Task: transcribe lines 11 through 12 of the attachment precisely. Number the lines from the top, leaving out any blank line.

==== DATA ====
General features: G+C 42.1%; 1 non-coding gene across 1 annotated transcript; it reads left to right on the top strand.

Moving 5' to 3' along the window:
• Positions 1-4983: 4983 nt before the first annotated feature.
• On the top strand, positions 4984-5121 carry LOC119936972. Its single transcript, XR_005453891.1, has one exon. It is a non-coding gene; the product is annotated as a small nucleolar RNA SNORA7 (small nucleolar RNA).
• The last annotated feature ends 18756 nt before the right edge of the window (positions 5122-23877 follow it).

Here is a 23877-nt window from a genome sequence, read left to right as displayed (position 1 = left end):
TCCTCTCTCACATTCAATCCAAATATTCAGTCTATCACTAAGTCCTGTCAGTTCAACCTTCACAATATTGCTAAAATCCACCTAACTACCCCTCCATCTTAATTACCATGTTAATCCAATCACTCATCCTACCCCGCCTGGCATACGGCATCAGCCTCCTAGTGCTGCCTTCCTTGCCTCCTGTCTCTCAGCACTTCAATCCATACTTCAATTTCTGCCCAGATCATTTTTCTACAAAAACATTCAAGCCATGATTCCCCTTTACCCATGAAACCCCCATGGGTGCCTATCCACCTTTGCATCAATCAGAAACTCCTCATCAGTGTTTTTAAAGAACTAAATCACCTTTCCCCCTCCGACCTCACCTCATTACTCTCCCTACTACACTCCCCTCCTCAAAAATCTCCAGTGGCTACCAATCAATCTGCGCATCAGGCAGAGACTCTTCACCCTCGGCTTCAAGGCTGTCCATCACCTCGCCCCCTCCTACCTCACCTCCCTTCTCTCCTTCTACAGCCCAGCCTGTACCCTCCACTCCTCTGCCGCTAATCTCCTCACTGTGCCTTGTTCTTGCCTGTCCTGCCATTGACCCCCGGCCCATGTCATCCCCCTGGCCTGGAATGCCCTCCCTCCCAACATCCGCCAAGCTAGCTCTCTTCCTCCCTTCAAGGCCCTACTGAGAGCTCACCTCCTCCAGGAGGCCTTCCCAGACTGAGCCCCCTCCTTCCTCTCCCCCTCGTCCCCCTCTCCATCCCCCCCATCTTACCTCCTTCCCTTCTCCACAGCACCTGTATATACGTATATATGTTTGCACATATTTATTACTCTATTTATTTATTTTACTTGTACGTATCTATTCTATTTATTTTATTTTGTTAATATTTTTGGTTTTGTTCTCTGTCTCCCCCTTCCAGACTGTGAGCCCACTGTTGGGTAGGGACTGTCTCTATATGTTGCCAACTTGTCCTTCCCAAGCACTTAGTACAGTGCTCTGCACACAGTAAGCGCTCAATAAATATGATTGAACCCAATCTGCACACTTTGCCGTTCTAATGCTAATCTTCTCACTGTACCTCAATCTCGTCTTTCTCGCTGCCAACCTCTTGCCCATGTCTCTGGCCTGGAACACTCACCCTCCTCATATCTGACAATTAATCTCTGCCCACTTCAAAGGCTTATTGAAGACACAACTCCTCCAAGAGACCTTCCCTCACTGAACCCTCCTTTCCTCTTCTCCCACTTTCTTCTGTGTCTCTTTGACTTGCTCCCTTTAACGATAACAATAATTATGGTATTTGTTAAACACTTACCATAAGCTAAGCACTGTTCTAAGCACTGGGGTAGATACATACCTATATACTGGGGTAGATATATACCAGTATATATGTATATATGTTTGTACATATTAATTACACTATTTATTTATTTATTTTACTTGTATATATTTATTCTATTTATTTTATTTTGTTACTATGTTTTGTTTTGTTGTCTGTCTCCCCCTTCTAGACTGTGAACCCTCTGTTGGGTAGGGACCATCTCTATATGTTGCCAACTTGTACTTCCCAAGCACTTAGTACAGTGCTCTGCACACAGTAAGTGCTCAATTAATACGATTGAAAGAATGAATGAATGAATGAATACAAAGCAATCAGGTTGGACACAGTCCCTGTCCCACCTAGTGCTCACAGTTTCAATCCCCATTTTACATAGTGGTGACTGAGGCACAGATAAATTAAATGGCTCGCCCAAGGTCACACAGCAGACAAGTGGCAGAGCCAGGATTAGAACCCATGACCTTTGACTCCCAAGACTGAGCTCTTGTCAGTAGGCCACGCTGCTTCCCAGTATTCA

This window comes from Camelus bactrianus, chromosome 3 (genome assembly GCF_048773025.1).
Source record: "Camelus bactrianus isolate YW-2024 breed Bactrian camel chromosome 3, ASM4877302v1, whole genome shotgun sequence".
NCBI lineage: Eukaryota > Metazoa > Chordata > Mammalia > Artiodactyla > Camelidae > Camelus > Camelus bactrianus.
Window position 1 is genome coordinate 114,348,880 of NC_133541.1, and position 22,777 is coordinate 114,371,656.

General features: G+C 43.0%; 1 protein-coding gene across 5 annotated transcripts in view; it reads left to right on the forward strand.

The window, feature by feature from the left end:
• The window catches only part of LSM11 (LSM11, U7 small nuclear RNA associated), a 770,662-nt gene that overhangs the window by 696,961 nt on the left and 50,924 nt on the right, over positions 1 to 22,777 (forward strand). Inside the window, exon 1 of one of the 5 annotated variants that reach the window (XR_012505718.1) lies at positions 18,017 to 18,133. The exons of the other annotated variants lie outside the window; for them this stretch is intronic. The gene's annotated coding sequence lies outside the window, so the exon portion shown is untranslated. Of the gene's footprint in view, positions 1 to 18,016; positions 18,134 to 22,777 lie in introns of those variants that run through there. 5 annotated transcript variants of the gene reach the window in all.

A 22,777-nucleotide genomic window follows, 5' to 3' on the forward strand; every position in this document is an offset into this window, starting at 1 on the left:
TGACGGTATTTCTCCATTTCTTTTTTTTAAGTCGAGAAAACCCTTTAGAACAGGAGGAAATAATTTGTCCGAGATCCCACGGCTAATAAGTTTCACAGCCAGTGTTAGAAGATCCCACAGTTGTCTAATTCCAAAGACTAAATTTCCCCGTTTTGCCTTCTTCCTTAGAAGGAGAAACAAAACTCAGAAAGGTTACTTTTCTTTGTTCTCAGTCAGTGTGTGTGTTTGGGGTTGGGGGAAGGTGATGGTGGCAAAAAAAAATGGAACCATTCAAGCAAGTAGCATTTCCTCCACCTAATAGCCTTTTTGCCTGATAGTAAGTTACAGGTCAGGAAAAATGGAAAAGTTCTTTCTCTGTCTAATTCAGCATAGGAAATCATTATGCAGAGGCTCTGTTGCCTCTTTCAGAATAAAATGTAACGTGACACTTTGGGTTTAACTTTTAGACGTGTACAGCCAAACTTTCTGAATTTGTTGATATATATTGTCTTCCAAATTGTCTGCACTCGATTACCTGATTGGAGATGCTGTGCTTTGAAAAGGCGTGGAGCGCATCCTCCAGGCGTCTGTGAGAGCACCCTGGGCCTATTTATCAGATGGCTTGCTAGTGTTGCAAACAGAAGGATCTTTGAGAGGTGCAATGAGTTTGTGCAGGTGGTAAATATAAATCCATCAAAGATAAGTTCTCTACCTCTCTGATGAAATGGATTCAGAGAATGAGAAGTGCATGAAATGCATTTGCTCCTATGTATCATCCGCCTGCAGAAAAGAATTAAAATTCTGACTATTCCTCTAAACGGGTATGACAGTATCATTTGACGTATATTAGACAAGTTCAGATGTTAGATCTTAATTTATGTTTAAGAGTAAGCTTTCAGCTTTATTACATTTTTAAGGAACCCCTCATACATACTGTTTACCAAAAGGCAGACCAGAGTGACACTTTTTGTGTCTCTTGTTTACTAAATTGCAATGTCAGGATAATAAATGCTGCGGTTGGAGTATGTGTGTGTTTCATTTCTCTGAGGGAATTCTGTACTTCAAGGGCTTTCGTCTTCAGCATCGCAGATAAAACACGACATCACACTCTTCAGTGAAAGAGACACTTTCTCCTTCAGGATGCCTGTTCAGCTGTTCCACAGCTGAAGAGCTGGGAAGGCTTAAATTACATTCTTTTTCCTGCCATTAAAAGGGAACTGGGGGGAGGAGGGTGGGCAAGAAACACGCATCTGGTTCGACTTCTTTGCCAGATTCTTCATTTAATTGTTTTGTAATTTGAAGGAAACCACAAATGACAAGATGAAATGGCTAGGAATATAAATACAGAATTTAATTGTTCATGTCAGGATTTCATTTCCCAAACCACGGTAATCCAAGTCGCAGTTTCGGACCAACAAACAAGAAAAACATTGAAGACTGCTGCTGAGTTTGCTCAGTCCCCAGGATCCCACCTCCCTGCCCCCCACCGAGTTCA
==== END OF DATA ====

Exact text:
Window position 1 is genome coordinate 114,348,880 of NC_133541.1, and position 22,777 is coordinate 114,371,656.

General features: G+C 43.0%; 1 protein-coding gene across 5 annotated transcripts in view; it reads left to right on the forward strand.